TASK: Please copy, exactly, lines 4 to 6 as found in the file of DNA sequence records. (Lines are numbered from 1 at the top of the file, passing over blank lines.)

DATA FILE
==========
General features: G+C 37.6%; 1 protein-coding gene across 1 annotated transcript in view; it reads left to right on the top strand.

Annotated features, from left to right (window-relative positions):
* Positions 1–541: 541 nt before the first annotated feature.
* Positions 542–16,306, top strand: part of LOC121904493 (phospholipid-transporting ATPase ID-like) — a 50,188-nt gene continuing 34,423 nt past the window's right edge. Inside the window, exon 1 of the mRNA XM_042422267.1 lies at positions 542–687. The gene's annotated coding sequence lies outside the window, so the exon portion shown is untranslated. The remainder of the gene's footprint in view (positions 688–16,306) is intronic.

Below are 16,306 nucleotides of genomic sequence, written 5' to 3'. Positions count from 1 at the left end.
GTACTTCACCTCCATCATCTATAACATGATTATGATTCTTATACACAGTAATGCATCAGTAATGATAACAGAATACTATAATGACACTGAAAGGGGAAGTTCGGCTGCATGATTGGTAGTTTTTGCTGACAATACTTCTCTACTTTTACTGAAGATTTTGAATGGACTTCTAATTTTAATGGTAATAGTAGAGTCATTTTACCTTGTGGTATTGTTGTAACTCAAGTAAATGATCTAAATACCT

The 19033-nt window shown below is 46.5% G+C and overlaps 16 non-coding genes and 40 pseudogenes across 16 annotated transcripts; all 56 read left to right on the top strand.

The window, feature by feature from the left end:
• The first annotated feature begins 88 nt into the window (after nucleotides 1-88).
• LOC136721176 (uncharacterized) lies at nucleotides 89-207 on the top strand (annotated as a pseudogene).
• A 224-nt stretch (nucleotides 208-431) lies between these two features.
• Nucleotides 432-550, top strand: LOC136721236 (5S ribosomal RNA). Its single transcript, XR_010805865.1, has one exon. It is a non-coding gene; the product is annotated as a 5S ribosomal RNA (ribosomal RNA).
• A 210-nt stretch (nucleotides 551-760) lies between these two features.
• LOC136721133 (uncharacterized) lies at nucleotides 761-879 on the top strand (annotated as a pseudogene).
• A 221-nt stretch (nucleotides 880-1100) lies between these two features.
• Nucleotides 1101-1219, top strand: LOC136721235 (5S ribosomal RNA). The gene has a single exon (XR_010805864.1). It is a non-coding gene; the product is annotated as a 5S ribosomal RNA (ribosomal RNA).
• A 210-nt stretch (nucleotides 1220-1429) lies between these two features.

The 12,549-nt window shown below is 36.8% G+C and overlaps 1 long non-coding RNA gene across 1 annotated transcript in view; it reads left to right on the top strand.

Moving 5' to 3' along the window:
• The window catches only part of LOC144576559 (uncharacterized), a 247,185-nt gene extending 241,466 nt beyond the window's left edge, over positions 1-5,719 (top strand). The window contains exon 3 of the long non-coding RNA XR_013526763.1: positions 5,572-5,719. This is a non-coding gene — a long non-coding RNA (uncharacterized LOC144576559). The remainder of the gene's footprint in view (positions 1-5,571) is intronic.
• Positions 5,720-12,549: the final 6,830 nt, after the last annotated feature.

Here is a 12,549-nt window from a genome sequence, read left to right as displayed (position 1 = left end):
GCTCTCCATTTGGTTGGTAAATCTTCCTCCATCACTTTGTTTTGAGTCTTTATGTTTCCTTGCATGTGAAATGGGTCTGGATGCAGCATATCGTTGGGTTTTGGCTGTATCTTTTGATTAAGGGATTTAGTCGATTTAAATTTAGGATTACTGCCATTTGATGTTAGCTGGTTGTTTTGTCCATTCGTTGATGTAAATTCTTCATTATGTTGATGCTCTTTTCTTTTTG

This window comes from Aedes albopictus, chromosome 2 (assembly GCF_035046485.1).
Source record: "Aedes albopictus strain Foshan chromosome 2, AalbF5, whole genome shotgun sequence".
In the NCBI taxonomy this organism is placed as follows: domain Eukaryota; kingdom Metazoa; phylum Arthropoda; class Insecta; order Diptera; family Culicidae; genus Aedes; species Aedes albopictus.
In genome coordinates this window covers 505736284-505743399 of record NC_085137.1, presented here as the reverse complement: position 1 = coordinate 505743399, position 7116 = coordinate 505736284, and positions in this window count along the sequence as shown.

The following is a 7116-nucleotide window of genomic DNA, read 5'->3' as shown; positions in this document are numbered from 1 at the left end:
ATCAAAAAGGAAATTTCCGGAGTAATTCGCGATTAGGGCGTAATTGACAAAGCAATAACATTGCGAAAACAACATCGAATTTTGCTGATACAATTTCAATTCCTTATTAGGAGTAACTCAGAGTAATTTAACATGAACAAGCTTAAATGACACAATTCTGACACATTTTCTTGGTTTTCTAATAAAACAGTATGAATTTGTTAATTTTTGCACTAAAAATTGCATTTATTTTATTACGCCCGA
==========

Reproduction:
* Positions 542–16,306, top strand: part of LOC121904493 (phospholipid-transporting ATPase ID-like) — a 50,188-nt gene continuing 34,423 nt past the window's right edge. Inside the window, exon 1 of the mRNA XM_042422267.1 lies at positions 542–687. The gene's annotated coding sequence lies outside the window, so the exon portion shown is untranslated. The remainder of the gene's footprint in view (positions 688–16,306) is intronic.

Below are 16,306 nucleotides of genomic sequence, written 5' to 3'. Positions count from 1 at the left end.
GTACTTCACCTCCATCATCTATAACATGATTATGATTCTTATACACAGTAATGCATCAGTAATGATAACAGAATACTATAATGACACTGAAAGGGGAAGTTCGGCTGCATGATTGGTAGTTTTTGCTGACAATACTTCTCTACTTTTACTGAAGATTTTGAATGGACTTCTAATTTTAATGGTAATAGTAGAGTCATTTTACCTTGTGGTATTGTTGTAACTCAAGTAAATGATCTAAATACCT